Marriott International is ratcheting up rhetoric against the administration of US president Donald Trump, warning business travellers are opting for Canada as negative perception of the US builds.
Arne Sorenson made those comments in a recent interview with Bloomberg. In 2Q2017 Marriott stated systemwide occupancy exceeded 78%, and Hawaii, Orlando, Toronto and Montreal reported robust RevPAR (revenue per available room) gains.
It’s not first time Mr Sorenson has spoken out about Mr Trump’s policies. After Mr Trump won the US presidential election in Nov-2016, Mr Sorenson wrote the president elect an open letter on social media site LinkedIn.
“Strengthening our borders, however, should not lead us to close America to travelers from around the world. The 75 million foreign visitors we welcome every year support in excess of two million jobs in the U.S.,” Mr Sorenson explained to Mr Trump. “Those jobs cannot and will not be transferred off shore – unless, of course, we dissuade those travellers from coming to the U.S. We should keep the welcome mat out for foreign travellers.”
Mr Sorenson told Bloomberg larger groups of travellers, particularly for conferences, are changing their reservations to friendlier cities such as Toronto.
During Mr Trump’s ten months in office he has attempted to institute travel bans for several countries, and those edicts have been constantly challenged in courts. In Oct-2017 a federal judge blocked the latest version of the controversial ban.
Mr Trump has upped his efforts to alter US immigration policy after a suspect from Uzbekistan allegedly drove a truck on a bicycle path on 31-Oct-2017. He is urging the US Congress to cancel a visa lottery programme the suspect used to enter the country.
Mr Trump’s heightened anti-immigration rhetoric in the wake of the attack will continue to fuel growing uneasiness about travel to the US. Data from the US Travel Association show that while international inbound travel increased to the US in Aug-2017, “the Leading Travel Index (LTI) continues to project a tepid outlook for international inbound travel, which will trail the domestic market through the beginning of 2018”.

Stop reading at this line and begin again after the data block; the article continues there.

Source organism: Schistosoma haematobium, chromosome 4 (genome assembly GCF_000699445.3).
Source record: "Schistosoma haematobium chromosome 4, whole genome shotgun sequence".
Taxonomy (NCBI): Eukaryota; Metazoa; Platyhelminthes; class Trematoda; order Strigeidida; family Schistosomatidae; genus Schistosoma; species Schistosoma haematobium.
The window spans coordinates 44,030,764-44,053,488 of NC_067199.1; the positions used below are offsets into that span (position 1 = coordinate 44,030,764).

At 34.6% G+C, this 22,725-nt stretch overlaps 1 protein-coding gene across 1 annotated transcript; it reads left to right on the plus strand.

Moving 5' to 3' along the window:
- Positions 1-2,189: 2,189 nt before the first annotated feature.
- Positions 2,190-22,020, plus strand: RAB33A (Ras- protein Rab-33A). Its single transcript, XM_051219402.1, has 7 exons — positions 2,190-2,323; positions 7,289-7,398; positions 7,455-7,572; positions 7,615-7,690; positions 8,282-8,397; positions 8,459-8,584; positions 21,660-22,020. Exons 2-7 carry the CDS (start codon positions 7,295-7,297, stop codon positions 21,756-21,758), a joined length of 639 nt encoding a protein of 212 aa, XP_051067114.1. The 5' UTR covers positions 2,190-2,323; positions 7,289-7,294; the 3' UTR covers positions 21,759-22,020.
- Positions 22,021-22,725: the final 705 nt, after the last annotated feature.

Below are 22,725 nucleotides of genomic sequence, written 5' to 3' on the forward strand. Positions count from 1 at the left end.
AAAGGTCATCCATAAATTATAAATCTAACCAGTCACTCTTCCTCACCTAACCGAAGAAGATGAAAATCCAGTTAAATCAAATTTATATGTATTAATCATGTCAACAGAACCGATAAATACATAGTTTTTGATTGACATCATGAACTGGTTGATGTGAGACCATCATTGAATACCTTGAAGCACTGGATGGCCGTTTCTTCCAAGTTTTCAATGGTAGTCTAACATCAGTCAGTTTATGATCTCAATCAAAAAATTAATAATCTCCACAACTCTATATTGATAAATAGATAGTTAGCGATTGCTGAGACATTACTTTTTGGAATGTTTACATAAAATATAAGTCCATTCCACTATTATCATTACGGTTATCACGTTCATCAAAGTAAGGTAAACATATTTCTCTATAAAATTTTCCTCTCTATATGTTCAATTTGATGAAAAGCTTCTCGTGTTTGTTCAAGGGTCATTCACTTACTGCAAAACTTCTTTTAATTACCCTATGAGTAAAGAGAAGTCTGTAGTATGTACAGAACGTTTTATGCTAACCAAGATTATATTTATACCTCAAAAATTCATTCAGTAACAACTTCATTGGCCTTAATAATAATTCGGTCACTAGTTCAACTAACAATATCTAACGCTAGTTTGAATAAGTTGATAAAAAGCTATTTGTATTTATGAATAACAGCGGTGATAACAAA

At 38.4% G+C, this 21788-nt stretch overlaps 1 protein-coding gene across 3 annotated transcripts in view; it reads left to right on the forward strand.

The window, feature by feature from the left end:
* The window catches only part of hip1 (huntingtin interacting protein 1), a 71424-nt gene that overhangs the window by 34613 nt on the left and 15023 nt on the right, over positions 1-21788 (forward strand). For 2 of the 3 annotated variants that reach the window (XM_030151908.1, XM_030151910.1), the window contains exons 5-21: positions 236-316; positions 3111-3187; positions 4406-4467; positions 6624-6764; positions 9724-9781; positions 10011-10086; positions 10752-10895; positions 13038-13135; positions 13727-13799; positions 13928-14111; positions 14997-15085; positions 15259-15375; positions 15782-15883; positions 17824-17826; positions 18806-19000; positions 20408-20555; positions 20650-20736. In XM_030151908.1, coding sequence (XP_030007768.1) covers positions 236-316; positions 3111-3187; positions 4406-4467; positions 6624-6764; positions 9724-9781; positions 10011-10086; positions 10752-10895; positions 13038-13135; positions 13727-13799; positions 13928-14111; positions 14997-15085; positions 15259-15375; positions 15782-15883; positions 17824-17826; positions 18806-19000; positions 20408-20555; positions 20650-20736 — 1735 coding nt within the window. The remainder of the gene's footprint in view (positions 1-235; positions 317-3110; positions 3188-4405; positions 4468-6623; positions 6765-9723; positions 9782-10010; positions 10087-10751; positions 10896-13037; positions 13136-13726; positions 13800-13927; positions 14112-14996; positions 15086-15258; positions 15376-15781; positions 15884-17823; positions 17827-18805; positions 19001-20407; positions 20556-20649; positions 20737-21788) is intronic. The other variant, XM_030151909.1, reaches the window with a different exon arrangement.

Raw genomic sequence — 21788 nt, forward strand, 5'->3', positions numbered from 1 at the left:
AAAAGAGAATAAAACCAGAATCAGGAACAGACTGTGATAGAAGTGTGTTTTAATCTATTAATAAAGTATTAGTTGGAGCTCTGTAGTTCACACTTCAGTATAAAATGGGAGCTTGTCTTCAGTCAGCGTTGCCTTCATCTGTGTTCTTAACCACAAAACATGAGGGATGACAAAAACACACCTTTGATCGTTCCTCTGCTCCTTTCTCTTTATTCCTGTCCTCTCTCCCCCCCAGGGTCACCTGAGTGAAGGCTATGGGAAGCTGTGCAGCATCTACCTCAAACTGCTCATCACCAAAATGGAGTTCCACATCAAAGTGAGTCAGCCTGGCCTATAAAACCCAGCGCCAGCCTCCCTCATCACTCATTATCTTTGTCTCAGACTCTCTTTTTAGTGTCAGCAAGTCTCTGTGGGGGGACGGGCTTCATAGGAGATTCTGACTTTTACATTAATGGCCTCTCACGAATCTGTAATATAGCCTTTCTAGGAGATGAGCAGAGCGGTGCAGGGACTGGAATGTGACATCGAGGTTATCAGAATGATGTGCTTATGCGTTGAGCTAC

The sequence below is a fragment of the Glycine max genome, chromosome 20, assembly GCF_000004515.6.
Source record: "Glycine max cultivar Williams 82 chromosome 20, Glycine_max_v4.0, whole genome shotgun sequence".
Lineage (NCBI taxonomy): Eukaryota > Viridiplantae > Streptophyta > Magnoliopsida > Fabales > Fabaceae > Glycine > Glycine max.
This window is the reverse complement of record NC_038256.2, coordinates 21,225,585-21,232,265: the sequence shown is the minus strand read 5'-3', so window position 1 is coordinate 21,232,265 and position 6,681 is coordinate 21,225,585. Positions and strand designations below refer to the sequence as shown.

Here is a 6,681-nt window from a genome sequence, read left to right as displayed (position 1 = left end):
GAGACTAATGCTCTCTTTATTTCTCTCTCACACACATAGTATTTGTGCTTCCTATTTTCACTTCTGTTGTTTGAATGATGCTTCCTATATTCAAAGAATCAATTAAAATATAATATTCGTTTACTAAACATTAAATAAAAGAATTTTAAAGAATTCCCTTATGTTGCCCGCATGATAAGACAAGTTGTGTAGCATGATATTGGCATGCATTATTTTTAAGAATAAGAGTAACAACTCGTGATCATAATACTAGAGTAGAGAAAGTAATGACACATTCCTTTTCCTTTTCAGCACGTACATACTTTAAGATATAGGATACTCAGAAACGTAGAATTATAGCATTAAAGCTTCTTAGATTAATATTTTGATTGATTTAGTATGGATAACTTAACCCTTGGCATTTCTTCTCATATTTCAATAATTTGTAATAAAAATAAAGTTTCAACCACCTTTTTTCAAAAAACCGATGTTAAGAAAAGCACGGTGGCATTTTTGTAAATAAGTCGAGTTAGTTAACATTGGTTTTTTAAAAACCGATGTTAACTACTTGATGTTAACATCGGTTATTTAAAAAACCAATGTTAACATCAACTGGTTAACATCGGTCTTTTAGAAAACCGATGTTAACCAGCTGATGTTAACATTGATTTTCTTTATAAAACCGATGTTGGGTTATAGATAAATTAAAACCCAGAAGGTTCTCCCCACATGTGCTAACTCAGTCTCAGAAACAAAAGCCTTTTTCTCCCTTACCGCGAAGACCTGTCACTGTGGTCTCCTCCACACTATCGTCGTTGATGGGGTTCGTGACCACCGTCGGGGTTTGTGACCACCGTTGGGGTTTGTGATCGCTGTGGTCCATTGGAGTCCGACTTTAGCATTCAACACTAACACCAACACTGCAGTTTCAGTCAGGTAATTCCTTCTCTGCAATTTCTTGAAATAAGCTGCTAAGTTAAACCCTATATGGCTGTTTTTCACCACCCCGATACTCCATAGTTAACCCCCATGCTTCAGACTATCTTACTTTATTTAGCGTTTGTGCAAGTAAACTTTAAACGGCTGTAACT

The association’s current travel index (CTI) shows huge declines in inbound international travel during the height of the administration’s efforts to institute travel bans early in 2017. The six month CTI average at the end of Aug-2017 was 49.7, which is considered a contraction of growth.
“A variety of factors will continue to weigh on the [international] sector’s growth, including a strong dollar, global instability and the unintended consequences of Trump Administration security policies,” the association concluded.
Latest data from benchmarking experts STR actually shows the US hotel industry reported positive year-over-year results in the three key performance metrics during the week of 22-28-Oct-2017. In comparison with the week of 23-29-Oct-2016, the industry recorded a +4.0% rise in occupancy to 69.8%, a +2.6% growth in ADR to USD129.44 and a +6.7% increase in RevPAR to USD90.32.
Among the Top 25 Markets, Houston, Texas, reported the largest year-over-year increases in occupancy (+34.9% to 85.9%), ADR (+14.0% to USD120.89) and RevPAR (+53.8% to USD103.82). It is clear that post-Hurricane Harvey demand continues to drive performance levels in the market. Tampa/St. Petersburg, Florida, experienced the second-highest increase in occupancy (+13.4% to 77.7%) and the second-largest rise in RevPAR (+23.9% to USD94.42) during the period.
Overall, nine of the Top 25 Markets reported double-digit RevPAR growth, according to the STR analysis snapshot, with Detroit, Michigan, the only other double-digit increase in ADR (+12.2% to USD112.31). At the other end of the spectrum, New Orleans, Louisiana reported the steepest decline in RevPAR (-20.1% to USD122.73), due primarily to the week’s only double-digit drop in occupancy (-13.0% to 73.5%). Two markets reported decreases in ADR: Chicago, Illinois (-8.9% to USD155.91), and New Orleans (-8.1% to USD166.91).
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